Boulder Flood Info
* Please note, this page and all the pages linked through this page are in the process of being updated. If you are unable to locate specific information, please contact Laurel Olsen or call 303.441.3203. Thank you for your patience.
The city of Boulder rests at the base of the Rocky Mountain Foothills and is home to Boulder Creek, its 14 tributaries and Boulder Slough (diverted water from Boulder Creek to satisfy irrigation company water rights). Due to its geographic location, the city of Boulder has the highest risk of flash flooding in the state of Colorado.
Many neighborhoods throughout the city experience flooding during storm events, and some are at a higher risk to extreme flooding because they are located near a major drainageway. The City of Boulder encourages all residents to be aware of their flood risk and to take the necessary precautions to help protect life and property.
To learn more about the City of Boulder's flood management projects and programs review this section:
- What is my Flood Risk? - Find your property with this interactive floodplain map.
- Creeks of Boulder - View flood management projects, mapping updates, and mitigation plans for individual creeks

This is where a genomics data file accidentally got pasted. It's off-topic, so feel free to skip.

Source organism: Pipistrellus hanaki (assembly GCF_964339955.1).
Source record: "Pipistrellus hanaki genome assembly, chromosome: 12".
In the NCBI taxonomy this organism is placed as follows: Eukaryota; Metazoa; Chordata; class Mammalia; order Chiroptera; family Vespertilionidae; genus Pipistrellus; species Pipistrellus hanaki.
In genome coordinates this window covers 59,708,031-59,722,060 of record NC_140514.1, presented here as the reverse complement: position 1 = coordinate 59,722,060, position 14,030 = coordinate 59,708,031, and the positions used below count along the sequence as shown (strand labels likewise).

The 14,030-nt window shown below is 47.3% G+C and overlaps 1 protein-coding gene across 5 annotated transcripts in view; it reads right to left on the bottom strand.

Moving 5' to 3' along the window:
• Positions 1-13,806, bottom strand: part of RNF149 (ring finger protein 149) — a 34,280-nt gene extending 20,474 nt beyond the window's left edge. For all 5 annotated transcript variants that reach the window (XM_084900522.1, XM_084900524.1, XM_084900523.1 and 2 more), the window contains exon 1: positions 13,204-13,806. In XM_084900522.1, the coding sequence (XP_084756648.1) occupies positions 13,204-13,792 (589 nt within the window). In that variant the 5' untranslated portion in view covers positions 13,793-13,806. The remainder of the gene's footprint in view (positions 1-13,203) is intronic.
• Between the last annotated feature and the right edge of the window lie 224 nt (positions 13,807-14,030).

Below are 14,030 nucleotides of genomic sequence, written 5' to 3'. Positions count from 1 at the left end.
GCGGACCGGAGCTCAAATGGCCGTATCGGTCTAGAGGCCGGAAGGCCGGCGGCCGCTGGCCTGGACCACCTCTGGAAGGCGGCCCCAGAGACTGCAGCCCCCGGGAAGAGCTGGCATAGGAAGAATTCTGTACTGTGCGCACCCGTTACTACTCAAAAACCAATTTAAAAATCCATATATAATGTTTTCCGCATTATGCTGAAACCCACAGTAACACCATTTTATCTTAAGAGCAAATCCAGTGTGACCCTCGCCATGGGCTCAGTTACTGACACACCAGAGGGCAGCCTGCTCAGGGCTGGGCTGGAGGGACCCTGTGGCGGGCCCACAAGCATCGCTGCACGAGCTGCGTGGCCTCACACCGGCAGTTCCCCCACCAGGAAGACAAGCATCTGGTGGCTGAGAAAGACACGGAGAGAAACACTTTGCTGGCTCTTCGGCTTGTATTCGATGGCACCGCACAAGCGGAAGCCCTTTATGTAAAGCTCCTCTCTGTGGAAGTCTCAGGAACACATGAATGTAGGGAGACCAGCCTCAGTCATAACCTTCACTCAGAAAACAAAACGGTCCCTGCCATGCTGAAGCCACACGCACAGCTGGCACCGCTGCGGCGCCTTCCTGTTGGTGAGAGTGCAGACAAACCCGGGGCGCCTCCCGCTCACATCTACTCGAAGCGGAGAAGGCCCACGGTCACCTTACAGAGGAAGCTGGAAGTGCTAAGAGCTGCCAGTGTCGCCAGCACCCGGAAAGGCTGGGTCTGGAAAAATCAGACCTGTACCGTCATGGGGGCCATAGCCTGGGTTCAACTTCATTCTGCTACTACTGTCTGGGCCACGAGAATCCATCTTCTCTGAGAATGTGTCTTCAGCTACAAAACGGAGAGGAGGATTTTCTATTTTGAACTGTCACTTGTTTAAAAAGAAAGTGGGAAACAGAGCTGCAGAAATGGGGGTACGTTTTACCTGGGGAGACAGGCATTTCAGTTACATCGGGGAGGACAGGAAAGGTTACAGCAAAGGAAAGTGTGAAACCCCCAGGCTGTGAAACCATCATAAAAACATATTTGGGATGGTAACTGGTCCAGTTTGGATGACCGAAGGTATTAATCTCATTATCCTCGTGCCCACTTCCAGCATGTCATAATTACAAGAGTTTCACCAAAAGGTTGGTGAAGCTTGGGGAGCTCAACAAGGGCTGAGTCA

- Floodplain Development - Everything you need to know if you plan to build in a floodplain
- Be Prepared - Learn about what to do before, during and after a flood event
- Community Resilience - See what the City of Boulder is doing to be a more resilient community
In 2020, the city has embarked on updating the Comprehensive Stormwater and Flood Management Master Plan, the policy which guides flood management, stormwater drainage, and stormwater quality in the city.
Questions? Request Flood Information
Sign up for free emergency alerts at BoCo911Alert.com.
Additional Links and Resources
Irrigation ditches are manmade channels that deliver water to homes, farms, industries and other human uses. Most irrigation ditches divert water from natural creeks and rivers and bring it to other areas. Irrigation ditches also can carry stormwater run-off from surrounding neighborhoods and can be a source of flooding in those neighborhoods. Most irrigation ditches are privately owned enterprises.